Lance Sherman Belville, playwright, theatre director, journalist, and teacher died
March 14, 2020 in his floating home in Sausalito in the embrace of his wife and
artistic partner of 42 years, Lynn Lohr. His more than 50 professionally produced
plays have had more than 100 productions in the US, Mexico, Brazil, and most
recently, London, including tours to 30 states.
Dramatic almost from his birth on June 19, 1935 in Winona, Minnesota to Lloyd and
Grace Belville, he didn’t learn to read until the third grade, accomplishing the feat
overnight so he could play the witch in a radio play. Whether starring on the tennis
court, or holding the highest office in Episcopalian youth circles, or leading his
junior high jazz band, Lance’s charisma and style were early in evidence.
After a summer with the Ringling Brothers Circus in its last season under canvas, he
attended the University of Southern California on a debate scholarship graduating
with a degree in Cinema. Belville’s world travel began with four years in the U.S.
Navy where he served in the Pacific Fleet and saw extended duty in Singapore,
Japan, and the Arctic, wrapping up his Public Information Officer duties in New York
He spent his first year out of the Navy reporting from Berlin and the nine years
following as a foreign correspondent in Rio de Janeiro for United Press International
and then the ABC network. He was hired on the eve of the military takeover in
Brazil by UPI because of his fluent Portuguese and went on to break stories of the
military regime’s torture and repression. He spent almost a year in the Amazon on
second contact missions to indigenous tribes. In Brazil, he moonlighted as a
screenwriter and playwright, writing two screenplays for Brazilian producers.
Belville returned to New York to pursue a career as a playwright and saw five plays
produced Off- and Off-Off Broadway and in Boston.
Moving to Minnesota in 1977, he was an early resident member of the Playwrights
Center, winning a National Endowment for the Arts fellowship in playwriting.
Belville became founding Playwright-In-Residence and eventually Co-Artistic
Director of the History Theatre, which under his 15 year tenure, acquired and
remodeled its current 500+ seat home of the Crawford Livingston Theatre in St. Paul
and gained its Equity designation.
His plays helped the History Theatre in its formative years win the Award of Merit,
“the highest award possible, ” from the American Association for State and Local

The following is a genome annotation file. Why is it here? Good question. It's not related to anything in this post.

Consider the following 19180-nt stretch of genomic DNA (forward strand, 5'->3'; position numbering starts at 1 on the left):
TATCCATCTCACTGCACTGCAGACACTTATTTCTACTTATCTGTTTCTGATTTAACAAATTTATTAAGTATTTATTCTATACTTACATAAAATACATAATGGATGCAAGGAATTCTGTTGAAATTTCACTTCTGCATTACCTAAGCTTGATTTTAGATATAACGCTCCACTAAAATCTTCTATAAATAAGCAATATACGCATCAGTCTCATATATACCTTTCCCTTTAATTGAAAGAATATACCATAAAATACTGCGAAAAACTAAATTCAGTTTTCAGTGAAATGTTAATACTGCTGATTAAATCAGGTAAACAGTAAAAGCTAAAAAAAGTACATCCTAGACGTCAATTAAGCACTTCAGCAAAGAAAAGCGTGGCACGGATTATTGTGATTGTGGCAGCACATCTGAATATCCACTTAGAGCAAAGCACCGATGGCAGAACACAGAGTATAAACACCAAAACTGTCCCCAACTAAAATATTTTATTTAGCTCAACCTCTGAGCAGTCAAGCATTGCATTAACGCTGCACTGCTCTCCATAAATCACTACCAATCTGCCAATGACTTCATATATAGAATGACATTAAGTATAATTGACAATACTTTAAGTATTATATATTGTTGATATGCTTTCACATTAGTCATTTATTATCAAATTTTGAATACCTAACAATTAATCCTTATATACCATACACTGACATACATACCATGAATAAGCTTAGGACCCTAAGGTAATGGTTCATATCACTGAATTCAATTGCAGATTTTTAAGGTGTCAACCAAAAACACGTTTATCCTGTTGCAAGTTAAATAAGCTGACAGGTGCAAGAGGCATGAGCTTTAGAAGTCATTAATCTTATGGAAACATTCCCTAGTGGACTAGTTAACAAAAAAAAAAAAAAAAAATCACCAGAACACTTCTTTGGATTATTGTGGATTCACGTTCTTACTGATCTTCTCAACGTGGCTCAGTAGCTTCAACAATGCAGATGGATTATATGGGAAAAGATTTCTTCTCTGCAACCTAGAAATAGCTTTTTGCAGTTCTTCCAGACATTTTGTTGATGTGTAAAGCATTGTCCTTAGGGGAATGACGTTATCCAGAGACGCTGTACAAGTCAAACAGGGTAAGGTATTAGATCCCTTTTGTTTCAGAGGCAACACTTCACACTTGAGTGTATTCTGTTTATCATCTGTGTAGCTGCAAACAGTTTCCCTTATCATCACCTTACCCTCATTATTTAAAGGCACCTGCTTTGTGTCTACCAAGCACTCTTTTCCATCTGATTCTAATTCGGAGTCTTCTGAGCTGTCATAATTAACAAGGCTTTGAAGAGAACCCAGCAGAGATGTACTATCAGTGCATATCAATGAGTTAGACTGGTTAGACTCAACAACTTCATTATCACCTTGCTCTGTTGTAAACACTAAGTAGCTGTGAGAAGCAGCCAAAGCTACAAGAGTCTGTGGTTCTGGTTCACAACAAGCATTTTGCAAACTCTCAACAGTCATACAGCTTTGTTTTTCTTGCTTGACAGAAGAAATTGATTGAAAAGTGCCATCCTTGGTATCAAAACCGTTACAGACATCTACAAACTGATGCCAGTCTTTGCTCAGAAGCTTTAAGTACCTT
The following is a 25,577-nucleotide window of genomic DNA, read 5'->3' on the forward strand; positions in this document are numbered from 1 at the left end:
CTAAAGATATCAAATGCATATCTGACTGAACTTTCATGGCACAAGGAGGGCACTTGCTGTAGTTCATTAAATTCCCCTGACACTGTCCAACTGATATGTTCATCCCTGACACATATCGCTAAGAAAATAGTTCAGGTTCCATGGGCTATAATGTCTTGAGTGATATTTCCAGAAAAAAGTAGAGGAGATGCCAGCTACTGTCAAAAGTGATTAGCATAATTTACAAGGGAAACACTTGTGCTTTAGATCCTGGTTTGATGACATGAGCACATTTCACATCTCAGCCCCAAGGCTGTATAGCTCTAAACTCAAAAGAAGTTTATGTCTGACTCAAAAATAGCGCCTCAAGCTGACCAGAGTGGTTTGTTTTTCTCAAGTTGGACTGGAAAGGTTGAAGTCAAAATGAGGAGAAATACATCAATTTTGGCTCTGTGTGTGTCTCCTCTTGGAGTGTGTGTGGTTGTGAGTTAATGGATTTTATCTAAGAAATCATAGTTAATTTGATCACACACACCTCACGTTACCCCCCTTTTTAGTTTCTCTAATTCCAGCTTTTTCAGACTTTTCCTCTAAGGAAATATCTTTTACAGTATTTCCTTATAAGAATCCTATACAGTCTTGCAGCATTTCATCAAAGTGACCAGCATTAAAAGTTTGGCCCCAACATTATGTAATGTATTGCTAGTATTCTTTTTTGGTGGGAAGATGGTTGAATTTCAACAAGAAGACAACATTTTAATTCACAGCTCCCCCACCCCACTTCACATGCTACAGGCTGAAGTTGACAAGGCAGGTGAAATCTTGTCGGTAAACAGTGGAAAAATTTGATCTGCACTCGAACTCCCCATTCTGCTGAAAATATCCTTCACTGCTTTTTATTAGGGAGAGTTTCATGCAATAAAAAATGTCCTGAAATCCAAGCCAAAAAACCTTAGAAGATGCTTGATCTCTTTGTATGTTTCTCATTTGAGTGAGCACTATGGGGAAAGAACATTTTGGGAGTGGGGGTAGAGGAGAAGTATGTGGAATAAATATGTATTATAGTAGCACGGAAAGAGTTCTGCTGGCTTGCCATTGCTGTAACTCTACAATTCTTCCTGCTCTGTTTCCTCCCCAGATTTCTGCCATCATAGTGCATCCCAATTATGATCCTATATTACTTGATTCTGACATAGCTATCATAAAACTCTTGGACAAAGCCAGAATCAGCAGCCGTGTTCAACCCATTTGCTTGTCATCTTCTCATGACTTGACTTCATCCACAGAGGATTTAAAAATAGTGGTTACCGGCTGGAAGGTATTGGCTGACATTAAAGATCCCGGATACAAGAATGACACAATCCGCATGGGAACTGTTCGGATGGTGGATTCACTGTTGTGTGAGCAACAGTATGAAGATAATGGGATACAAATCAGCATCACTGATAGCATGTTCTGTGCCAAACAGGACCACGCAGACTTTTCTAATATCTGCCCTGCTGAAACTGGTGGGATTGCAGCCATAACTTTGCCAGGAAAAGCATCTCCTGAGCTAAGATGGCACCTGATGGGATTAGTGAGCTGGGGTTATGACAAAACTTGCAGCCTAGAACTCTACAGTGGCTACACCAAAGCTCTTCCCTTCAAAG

History for “re-creating episodes in Minnesota history through plays based on solid
research.” From the Twin Cities Drama Critics Circle, he received Kudos Awards for
“Best New Play,” for “Scott and Zelda, The Beautiful Fools,” and “Best Production” for
“Plain Hearts,” his collaboration with composer/lyricist Eric Peltoniemi. As co-
artistic director, he produced area premieres from Frank and Malachy McCourt,
Marie Jones, Frank McGuinness, and David Edgar and commissioned world
premieres from many local playwrights and composers.
While in St. Paul, Belville wrote two documentary films for late producer Slavko
Nowytski, one winning a Silver Medal Award from the New York International Film
Festival and the other a feature-length documentary narrated by Jack Palance. He
received playwriting commissions from General Mills, The American Red Cross,
Minnesota Literacy Campaign, St. Cloud State University and the Plymouth Music
Festival. Belville also led the process to create and produce community-written
history theatre plays in six U.S. communities and one in Brazil.
Since moving to the San Francisco Bay Area, his productions have included the
opera, “Queen Clara” for which he wrote the libretto, two Fringe Festival hits,
“Qaddafi’s Cook,” (New York City, San Diego, Hollywood) and “Atlanta Burning,
Sherman’s Shadows” (Kansas City, Minnesota, Indianapolis). For Ross Valley
Players, Marin, Belville’s “Scott and Zelda, The Beautiful Fools” was chosen over 60
plays as the new work for their 89th season and played to a sold-out run in 2019.
A remounting of “Qaddafi’s Cook” was chosen for a special Latin American Season at
the Actors Centre in the West End in London playing at the end of January 2020 and
will be part of the San Francisco International Arts Festival in May 2021.
His newest play, “The Cowboy and The Widow” including songs by composers Eric
Peltoniemi, Dolan Ellis, Robert Elhai, and Wayne Hamilton will premiere at the
Kansas City, Minnesota, and Indianapolis Fringe Festivals July-August, 2020. A
Portuguese translation of “Pope Joan,” is planned for a second production in Rio de
Janiero later in 2020.
Other awards include a playwriting fellowship from CBS; a Marin (CA) Arts Council
fellowship in playwriting, travel awards from the British Council and a visiting
artist’s grant from the Croatian National Theatre. He was twice a resident
playwright at the Blue Mountain Center, NY. The Minnesota Historical Society has
established an archive of Lance Belville’s plays and journalism collected throughout
his long career as a writer on three continents.
Belville also became a certified teacher of English as a Second Language, using
theatre techniques to inspire students in California, Brazil and Nicaragua.
His wife Lynn Lohr, his sister Lynne Cherry, 14 nieces and nephews, and 22 great-
nieces and nephews survive Belville. His parents and his brother, Kirk, preceded
him in death. Memorial services will be held in Marin in the early summer and in
Minnesota in August.
In remembrance, please contribute to any theatre that puts new plays by living
playwrights on its main stage, or the Lance Belville Fund for New Play Development
at History Theatre in St. Paul. Contact email@example.com
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